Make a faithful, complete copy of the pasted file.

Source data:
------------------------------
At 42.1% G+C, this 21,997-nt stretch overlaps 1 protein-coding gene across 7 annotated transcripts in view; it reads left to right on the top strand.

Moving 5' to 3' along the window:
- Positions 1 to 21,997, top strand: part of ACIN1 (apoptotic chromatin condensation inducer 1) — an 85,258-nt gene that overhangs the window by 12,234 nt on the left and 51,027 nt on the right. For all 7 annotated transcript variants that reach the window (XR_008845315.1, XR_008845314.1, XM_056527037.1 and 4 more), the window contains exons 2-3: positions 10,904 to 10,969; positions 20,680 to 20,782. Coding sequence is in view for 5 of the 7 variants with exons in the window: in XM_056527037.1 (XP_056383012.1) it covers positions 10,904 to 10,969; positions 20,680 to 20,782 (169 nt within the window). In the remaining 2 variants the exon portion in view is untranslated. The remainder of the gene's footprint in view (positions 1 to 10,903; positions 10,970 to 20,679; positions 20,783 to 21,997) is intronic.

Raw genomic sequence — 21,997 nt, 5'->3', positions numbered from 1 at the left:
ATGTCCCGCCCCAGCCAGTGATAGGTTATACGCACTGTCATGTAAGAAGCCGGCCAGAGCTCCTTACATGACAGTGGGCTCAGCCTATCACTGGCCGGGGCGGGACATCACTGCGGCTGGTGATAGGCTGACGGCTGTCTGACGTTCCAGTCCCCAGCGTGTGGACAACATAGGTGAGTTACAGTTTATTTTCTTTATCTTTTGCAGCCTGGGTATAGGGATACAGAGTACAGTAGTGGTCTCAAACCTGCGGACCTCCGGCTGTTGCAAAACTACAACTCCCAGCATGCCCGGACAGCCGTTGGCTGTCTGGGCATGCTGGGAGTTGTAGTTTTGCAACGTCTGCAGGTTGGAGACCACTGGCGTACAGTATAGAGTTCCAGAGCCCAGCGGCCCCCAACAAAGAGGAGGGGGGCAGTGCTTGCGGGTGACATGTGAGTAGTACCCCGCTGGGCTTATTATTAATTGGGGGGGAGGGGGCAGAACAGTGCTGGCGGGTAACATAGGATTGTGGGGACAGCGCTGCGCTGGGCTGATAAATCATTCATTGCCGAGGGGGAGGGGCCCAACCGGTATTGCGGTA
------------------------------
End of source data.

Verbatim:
At 42.1% G+C, this 21,997-nt stretch overlaps 1 protein-coding gene across 7 annotated transcripts in view; it reads left to right on the top strand.

Moving 5' to 3' along the window:
- Positions 1 to 21,997, top strand: part of ACIN1 (apoptotic chromatin condensation inducer 1) — an 85,258-nt gene that overhangs the window by 12,234 nt on the left and 51,027 nt on the right. For all 7 annotated transcript variants that reach the window (XR_008845315.1, XR_008845314.1, XM_056527037.1 and 4 more), the window contains exons 2-3: positions 10,904 to 10,969; positions 20,680 to 20,782. Coding sequence is in view for 5 of the 7 variants with exons in the window: in XM_056527037.1 (XP_056383012.1) it covers positions 10,904 to 10,969; positions 20,680 to 20,782 (169 nt within the window). In the remaining 2 variants the exon portion in view is untranslated. The remainder of the gene's footprint in view (positions 1 to 10,903; positions 10,970 to 20,679; positions 20,783 to 21,997) is intronic.

Raw genomic sequence — 21,997 nt, 5'->3', positions numbered from 1 at the left:
ATGTCCCGCCCCAGCCAGTGATAGGTTATACGCACTGTCATGTAAGAAGCCGGCCAGAGCTCCTTACATGACAGTGGGCTCAGCCTATCACTGGCCGGGGCGGGACATCACTGCGGCTGGTGATAGGCTGACGGCTGTCTGACGTTCCAGTCCCCAGCGTGTGGACAACATAGGTGAGTTACAGTTTATTTTCTTTATCTTTTGCAGCCTGGGTATAGGGATACAGAGTACAGTAGTGGTCTCAAACCTGCGGACCTCCGGCTGTTGCAAAACTACAACTCCCAGCATGCCCGGACAGCCGTTGGCTGTCTGGGCATGCTGGGAGTTGTAGTTTTGCAACGTCTGCAGGTTGGAGACCACTGGCGTACAGTATAGAGTTCCAGAGCCCAGCGGCCCCCAACAAAGAGGAGGGGGGCAGTGCTTGCGGGTGACATGTGAGTAGTACCCCGCTGGGCTTATTATTAATTGGGGGGGAGGGGGCAGAACAGTGCTGGCGGGTAACATAGGATTGTGGGGACAGCGCTGCGCTGGGCTGATAAATCATTCATTGCCGAGGGGGAGGGGCCCAACCGGTATTGCGGTA